HomeWinBuzzer NewsMicrosoft and Facebook Complete 'Marea', a 160 Terabit-Second Cable under the Atlantic

Microsoft and Facebook Complete ‘Marea’, a 160 Terabit-Second Cable under the Atlantic

Microsoft and Facebook's Marea has the capacity to stream 71 million high-definition videos simultaneously, and will act as a vital route between the U.S. and Spain's Bilbao. The project took just two years to complete.


A joint project by , , and Telxius has led to completion of the world's fastest subsea Atlantic cable. The cable connections U.S. Virginia to Spain, and can carry up to 160 terabits of data per second.

According to Microsoft, that's enough to stream 71 million high-definition videos simultaneously and is 16 million times faster than the average home connection. Dubbed Marea, the cable lands in Bilbao, providing easy paths to hubs in Asia, the Middle East, and Africa.

“Marea comes at a critical time,” said Microsoft president . “Submarine cables in the Atlantic already carry 55 percent more data than trans-Pacific routes and 40 percent more data than between the U.S. and Latin America. There is no question that the demand for data flows across the Atlantic will continue to increase and Marea will provide a critical connection for the United States, Spain, and beyond.”

Meeting Growing Demand

The cable will help to meet the demand for cloud services and was designed to scale as internet usage grows.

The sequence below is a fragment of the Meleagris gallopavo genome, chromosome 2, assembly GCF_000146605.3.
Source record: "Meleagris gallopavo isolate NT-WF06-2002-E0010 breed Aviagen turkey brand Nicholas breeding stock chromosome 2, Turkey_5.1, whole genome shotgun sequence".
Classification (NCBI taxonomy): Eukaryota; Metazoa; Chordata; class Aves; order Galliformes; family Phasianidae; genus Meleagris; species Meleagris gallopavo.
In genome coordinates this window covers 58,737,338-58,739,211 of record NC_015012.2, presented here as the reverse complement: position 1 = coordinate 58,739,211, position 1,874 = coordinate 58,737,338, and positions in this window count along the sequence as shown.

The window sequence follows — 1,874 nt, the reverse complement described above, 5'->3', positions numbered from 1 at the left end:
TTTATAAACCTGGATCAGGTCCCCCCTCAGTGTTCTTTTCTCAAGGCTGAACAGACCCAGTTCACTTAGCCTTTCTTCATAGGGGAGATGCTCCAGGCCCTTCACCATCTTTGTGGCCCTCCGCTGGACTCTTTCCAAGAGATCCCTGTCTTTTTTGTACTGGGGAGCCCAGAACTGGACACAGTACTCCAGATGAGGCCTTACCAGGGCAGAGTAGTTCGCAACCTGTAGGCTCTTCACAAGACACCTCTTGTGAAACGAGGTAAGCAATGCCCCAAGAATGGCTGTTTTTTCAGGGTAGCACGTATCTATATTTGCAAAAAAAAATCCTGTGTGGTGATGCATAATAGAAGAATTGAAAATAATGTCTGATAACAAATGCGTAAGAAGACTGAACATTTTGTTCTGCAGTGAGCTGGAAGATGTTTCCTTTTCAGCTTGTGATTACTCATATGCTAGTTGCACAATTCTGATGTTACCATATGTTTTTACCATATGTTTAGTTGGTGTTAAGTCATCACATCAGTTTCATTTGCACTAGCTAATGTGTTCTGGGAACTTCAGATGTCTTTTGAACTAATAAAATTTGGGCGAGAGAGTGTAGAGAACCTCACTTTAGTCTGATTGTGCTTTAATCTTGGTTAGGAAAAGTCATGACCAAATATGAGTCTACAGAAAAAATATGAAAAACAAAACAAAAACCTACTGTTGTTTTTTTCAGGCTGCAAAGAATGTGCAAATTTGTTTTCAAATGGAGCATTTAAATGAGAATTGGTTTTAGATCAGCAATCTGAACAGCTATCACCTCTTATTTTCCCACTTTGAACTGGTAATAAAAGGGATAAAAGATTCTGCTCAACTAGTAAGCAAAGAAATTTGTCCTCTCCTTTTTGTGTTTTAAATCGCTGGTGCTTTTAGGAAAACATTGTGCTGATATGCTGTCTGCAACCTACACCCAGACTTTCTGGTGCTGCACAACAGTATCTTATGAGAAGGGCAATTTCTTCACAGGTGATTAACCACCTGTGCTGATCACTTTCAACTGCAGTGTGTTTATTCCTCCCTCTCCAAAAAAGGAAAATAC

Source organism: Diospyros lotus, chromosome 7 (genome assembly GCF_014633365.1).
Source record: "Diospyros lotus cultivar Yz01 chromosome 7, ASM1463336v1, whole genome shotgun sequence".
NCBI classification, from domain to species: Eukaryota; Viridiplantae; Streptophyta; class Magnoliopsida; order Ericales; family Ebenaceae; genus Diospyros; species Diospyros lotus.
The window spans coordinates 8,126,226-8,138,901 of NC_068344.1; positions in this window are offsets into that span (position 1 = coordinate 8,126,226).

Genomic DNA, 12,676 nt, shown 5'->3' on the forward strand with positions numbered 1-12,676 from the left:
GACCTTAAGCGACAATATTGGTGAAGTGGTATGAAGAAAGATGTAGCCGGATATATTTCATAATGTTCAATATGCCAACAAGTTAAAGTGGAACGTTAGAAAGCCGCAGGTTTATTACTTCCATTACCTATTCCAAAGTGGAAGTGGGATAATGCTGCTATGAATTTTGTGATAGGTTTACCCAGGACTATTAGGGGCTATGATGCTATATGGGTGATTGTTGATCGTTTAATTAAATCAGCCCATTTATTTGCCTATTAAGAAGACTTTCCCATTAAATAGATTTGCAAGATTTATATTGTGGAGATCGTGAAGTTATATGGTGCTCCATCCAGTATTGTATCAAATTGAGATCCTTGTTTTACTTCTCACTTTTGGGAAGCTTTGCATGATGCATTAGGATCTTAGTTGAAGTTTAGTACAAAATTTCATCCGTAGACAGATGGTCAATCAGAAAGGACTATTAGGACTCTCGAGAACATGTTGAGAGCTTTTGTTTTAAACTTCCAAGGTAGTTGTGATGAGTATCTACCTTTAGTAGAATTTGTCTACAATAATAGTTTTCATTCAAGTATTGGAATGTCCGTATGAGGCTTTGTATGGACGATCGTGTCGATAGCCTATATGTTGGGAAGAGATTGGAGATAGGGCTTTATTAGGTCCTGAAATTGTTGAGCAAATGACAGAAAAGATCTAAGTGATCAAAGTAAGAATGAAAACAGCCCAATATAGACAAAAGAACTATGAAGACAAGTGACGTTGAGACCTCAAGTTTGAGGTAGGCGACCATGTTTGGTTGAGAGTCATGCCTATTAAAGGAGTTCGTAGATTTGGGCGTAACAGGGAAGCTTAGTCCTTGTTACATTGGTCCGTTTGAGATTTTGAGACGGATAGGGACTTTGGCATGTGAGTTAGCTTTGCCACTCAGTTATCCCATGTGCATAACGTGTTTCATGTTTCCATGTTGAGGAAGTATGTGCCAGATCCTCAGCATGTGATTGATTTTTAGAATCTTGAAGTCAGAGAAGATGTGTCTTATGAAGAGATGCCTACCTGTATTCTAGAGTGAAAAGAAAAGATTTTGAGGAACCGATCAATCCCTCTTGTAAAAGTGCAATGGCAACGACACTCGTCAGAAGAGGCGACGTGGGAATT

“All of these applications, especially everything that is driven by video, consume a huge amount of bandwidth,” explains Texius COO Rafael Arranz. “So everybody needs to be connected with a high-volume, high-bandwidth infrastructure. With its unique route, this cable is going to be able to absorb and deliver back-and-forth traffic to strengthen communications, not just across the Atlantic, but across the globe.”

The project, from design to completion, took just two years, close to three times faster than traditional subsea cables. It features eight pairs of fibre optic cables encircled by copper and finished with a protective layer and waterproof coating.

Those precautions will pay off in full, with an average depth of 11,000 feet and a route bypassing active volcanoes, earthquake zones, and coral reefs. It's seen as a vital step in improving internet infrastructure following the damage by Hurricane Sandy.

The cable's full operation is expected in early 2018 and could set a precedent for future work by private companies.

Ryan Maskell
Ryan Maskellhttps://ryanmaskell.co.uk
Ryan has had a passion for gaming and technology since early childhood. Fusing the skills from his Creative Writing and Publishing degree with profound technical knowledge, he enjoys covering news about Microsoft. As an avid writer, he is also working on his debut novel.

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